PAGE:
Estadi Olímpic Lluís Companys: Wikis


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Olímpic Lluís Companys
Estadi Olímpic Lluís Companys - Barcelona, Spain - Jan 2007.jpg UEFA Elite Stadium
Full name Estadi Olímpic Lluís Companys
Former names Estadi Olímpic de Montjuïc
Location Barcelona, Spain
Built 1927
Renovated 1989
Architect Pere Domènech i Roura
Capacity 55,926
1992 Summer Olympics
RCD Espanyol (1997-2009)

Estadi Olímpic Lluís Companys (formerly known as the Estadi Olímpic de Montjuïc) is a stadium in Barcelona, Spain. Originally built in 1927 for the 1929 International Exposition in the city (and Barcelona's bid for the 1936 Summer Olympics, which were awarded to Berlin), it was renovated in 1989 to be the main stadium for the 1992 Summer Olympics.[1] The stadium has a capacity of 55,926 (70,000 during the 1992 Olympics), and is located in the Anella Olímpica, in Montjuïc, a large hill to the southwest of the city which overlooks the harbour.

In 2001 the stadium was renamed after the former president of the Generalitat de Catalunya Lluís Companys i Jover, who was executed at the nearby Montjuïc Castle in 1940 by the Franco regime.



The stadium, designed by architect Pere Domènech i Roura for the 1929 Expo, was meant to host the People's Olympiad in 1936, a protest event against the 1936 Summer Olympics in Berlin, but the event had to be cancelled due the outbreak of the Spanish Civil War.

In the fifties, the stadium was the centerpiece of the 1955 Mediterranean Games, and in 1957 it hosted the only national football cup final between FC Barcelona and RCD Espanyol, the two local clubs.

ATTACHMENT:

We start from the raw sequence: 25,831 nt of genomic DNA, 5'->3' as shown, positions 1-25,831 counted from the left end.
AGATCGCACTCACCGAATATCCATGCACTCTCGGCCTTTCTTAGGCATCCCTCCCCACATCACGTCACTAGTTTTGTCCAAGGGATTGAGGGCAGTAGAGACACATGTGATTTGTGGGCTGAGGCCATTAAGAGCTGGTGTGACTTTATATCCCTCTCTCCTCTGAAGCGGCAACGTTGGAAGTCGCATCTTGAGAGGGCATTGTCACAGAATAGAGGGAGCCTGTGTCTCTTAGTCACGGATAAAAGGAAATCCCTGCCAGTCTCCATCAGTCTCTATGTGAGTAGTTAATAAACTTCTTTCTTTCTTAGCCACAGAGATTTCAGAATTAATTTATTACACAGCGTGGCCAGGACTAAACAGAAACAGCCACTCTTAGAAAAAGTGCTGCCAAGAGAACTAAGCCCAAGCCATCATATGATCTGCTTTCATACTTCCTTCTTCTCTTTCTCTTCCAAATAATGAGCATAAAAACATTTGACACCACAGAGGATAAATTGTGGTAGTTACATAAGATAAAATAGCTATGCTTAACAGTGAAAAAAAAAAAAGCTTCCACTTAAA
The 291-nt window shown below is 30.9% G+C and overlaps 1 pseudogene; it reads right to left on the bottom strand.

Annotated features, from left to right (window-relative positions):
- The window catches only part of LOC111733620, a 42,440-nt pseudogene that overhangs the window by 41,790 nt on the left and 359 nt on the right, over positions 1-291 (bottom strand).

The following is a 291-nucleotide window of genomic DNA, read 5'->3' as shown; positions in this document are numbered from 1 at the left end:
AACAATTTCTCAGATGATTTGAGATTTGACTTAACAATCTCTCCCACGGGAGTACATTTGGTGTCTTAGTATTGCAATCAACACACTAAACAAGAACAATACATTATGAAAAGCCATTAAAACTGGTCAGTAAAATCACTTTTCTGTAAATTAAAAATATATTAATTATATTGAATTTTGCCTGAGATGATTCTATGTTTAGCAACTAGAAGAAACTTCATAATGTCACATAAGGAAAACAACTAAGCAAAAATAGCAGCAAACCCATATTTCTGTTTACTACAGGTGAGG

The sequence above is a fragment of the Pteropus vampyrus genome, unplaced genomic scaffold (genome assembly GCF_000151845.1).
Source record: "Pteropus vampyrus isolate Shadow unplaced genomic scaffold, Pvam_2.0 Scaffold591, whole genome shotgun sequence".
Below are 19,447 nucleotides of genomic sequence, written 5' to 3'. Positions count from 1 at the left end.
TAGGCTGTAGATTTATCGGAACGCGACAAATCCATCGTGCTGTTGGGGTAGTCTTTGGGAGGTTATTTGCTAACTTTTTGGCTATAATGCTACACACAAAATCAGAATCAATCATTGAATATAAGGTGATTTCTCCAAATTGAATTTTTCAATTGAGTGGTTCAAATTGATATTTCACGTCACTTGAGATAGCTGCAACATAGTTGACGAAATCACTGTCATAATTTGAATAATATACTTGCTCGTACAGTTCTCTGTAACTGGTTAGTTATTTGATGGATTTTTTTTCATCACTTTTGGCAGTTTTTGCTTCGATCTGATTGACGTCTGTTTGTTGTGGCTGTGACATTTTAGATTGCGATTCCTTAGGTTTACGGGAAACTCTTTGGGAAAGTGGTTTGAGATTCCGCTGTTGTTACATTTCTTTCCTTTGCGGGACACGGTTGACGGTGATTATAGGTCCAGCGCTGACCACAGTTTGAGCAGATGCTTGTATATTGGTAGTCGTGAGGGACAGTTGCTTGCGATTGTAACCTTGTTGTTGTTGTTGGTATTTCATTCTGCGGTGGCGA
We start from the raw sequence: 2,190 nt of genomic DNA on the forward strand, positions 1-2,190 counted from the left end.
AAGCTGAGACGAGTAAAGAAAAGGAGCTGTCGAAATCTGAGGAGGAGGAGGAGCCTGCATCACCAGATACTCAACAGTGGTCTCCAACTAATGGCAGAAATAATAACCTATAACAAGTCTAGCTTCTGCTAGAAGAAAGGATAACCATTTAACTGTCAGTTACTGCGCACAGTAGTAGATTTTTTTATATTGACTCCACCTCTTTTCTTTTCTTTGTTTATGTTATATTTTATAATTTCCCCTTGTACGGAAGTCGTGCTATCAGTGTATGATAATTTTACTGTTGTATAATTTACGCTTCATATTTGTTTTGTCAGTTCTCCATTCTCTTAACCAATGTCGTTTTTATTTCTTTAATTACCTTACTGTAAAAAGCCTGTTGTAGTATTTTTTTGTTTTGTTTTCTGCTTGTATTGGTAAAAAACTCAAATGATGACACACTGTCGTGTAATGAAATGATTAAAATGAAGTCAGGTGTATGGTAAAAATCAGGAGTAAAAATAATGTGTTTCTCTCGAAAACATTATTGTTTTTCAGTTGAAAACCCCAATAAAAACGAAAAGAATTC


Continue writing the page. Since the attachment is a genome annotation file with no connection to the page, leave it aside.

In the seventies the stadium was disused, and the stands deteriorated. When the Spanish Grand Prix and other races were held at the Montjuïc racing circuit, the stadium was used as a paddock for the teams. Due to safety concerns, the 1975 F1 race was nearly boycotted by drivers.

Due to the award of the 1992 Summer Olympics to Barcelona, the stadium was renovated with the involvement of Italian architect Vittorio Gregotti. The stadium was gutted, preserving only the original facades, and new grandstands were built. In 1989 the venue was reinaugurated for the World Cup in Athletics, and three years later it hosted the opening and closing ceremonies and the track and field competitions of the Olympic Games.

The stadium served as the home of football club RCD Espanyol from 1997 until 2009. The Estadi Olímpic made its final La Liga appearance during the 2008-2009 season, as Espanyol moved to the newly constructed Estadi Cornellà-El Prat. It also served as the home of the Barcelona Dragons American Football team until 2003. Because the size of the playing surface was slightly shorter than the regulation American Football length, the stadium only had 7-yard end zones, three yards shorter than regulation NFL size.

In 2010, the stadium will host the 20th European Athletics Championships.

Sport events

Pop and rock concerts

The Estadi Olímpic has also hosted many pop and rock concerts: among them, Jean Michel Jarre (1993), Bruce Springsteen (1993, 2003), Rolling Stones (1990, 1998, 2003, 2007), Tina Turner (1990,1991), U2 (1997), Metallica (2003), Madonna (1990, 2009), Prince (1990), David Bowie (1990), AC/DC (1991, 2009), Coldplay (2009), Pink Floyd (1994), Michael Jackson (1992), Guns n' Roses (1993), Bon Jovi (1995, 2008) and RBD. In July 2009, Madonna performed in front of a sold-out crowd of 45,000 fans as part of her Sticky & Sweet Tour.


  1. ^ "Official Report of the XXV Games of the Olympiad Barcelona 1992; Volume II; p.127".  
  2. ^ a b Richards, Huw A Game for Hooligans: The History of Rugby Union (Mainstream Publishing, Edinburgh, 2007, ISBN 9781845962555); Chapter 6, Gathering Storms, p129
Preceded by
Seoul Olympic Stadium
Summer Olympics
Opening and Closing Ceremonies (Olympic Stadium)

Succeeded by
Centennial Olympic Stadium
Preceded by
Seoul Olympic Stadium
Olympic Athletics competitions
Main Venue

Succeeded by
Centennial Olympic Stadium
Preceded by
European Championships in Athletics
Main Venue

Succeeded by

Coordinates: 41°21′53.14″N 2°9′20.37″E / 41.3647611°N 2.1556583°E / 41.3647611; 2.1556583

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